CLI Options

The certoraRun utility invokes the Solidity compiler and afterwards sends the job to Certora’s servers.

The most commonly used command is:

certoraRun contractFile:contractName --verify contractName:specFile

If contractFile is named contractName.sol, the run command can be simplified to

certoraRun contractFile --verify contractName:specFile

A short summary of these options can be seen by invoking certoraRun --help

Using Configuration (Conf) Files

For larger projects, the command line for running the Certora Prover can become large and cumbersome. It is therefore recommended to use configuration files instead. These are JSON5 files (with .conf extension) that hold the parameters and options for the Prover. See Configuration (Conf) Files for more information.

Modes of operation

The Certora Prover has three modes of operation. The modes are mutually exclusive - you cannot run the tool with more than one mode at a time.

--verify

What does it do? It runs formal verification of properties specified in a .spec file on a given contract. Each contract must have been declared in the input files or have the same name as the source code file it is in.

When to use it? When you wish to prove properties on the source code. This is by far the most common mode of the tool.

Example If we have a Solidity file Bank.sol, with a contract named Bank inside it, and a specification file called Bank.spec, the run command would be: certoraRun Bank.sol --verify Bank:Bank.spec

Most frequently used options

--msg <description>

What does it do? Adds a message description to your run, similar to a commit message. This message will appear in the title of the completion email sent to you. Note that you need to wrap your message in quotes if it contains spaces.

When to use it? Adding a message makes it easier to track several runs. It is very useful if you are running many verifications simultaneously. It is also helpful to keep track of a single file verification status over time, so we recommend always providing an informative message.

Example To create the message above, we used certoraRun Bank.sol --verify Bank:Bank.spec --msg 'Removed an assertion'

--rule <rule_name_pattern> ...

What does it do? Formally verifies one or more given properties instead of the whole specification file. An invariant can also be selected.

When to use it? This option saves a lot of run time. Use it whenever you care about only a specific subset of a specification’s properties. The most common case is when you add a new rule to an existing specification. The other is when code changes cause a specific rule to fail; in the process of fixing the code, updating the rule, and understanding counterexamples, you likely want to verify only that specific rule.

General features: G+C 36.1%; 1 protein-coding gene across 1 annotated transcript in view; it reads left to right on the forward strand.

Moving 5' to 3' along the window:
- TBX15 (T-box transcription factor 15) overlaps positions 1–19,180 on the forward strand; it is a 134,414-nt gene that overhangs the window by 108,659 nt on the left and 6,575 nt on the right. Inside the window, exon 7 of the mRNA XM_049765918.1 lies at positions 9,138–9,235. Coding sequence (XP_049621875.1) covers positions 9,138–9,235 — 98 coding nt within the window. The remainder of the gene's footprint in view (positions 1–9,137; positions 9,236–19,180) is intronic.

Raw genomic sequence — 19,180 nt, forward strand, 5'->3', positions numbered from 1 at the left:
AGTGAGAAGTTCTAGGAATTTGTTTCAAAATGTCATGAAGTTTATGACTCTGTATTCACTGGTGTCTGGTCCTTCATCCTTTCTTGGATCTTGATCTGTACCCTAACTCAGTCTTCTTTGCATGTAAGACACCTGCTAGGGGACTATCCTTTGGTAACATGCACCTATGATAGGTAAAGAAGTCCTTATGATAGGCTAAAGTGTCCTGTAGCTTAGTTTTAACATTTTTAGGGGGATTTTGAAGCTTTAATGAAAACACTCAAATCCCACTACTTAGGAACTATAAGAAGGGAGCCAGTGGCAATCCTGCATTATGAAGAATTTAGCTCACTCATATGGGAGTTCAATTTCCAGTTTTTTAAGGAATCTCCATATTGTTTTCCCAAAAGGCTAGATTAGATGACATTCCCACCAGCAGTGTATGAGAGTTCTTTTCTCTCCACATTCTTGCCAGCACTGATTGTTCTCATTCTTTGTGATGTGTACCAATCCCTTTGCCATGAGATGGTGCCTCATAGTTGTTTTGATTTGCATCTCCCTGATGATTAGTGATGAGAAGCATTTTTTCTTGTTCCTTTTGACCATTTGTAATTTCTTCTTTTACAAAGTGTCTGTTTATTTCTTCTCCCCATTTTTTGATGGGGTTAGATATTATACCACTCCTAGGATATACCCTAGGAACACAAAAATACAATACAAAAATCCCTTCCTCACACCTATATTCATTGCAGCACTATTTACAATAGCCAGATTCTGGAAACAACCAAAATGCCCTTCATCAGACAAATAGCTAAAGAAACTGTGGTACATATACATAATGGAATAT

One can either specify a specific rule name, or use pattern matching with a *.

Note that you can specify this flag multiple times to filter in several rules or rule patterns. Example If Bank.spec includes the following properties:

invariant address_zero_cannot_become_an_account() rule withdraw_succeeds() rule withdraw_fails()

If we want to verify only withdraw_succeeds, we run certoraRun Bank.sol --verify Bank:Bank.spec --rule withdraw_succeeds

If we want to verify both withdraw_succeeds and withdraw_fails, we run certoraRun Bank.sol --verify Bank:Bank.spec --rule withdraw_succeeds withdraw_fails

Alternatively, to verify both withdraw_succeeds and withdraw_fails, we could simply run certoraRun Bank.sol --verify Bank:Bank.spec --rule withdraw*

--exclude_rule <rule_name_pattern>

What does it do? It is the opposite flag to --rule <rule_name_pattern> ... - use it to specify a list of rules that should not be run.

Note that you can specify this flag multiple times to filter out several rules or rule patterns.

Example If Bank.spec includes the following properties:

invariant address_zero_cannot_become_an_account() rule withdraw_succeeds() rule withdraw_fails()

If we want to skip both rules we could run certoraRun Bank.sol --verify Bank:Bank.spec --exclude_rule withdraw*

Note

When used together with the --rule <rule_name_pattern> ... flag the logic is to collect all rules that pass the --rule flag(s) and then subtract from them all rules that match any --exclude_rule flags.

--method <method_signature>

What does it do? Only uses functions with the given method signature when instantiating parametric rules and invariants. The method signature consists of the name of a method and the types of its arguments.

You may provide multiple method signatures, in which case the Prover will run on each of the listed methods.

When to use it? This option is useful when focusing on a specific counterexample; running on a specific contract method saves time.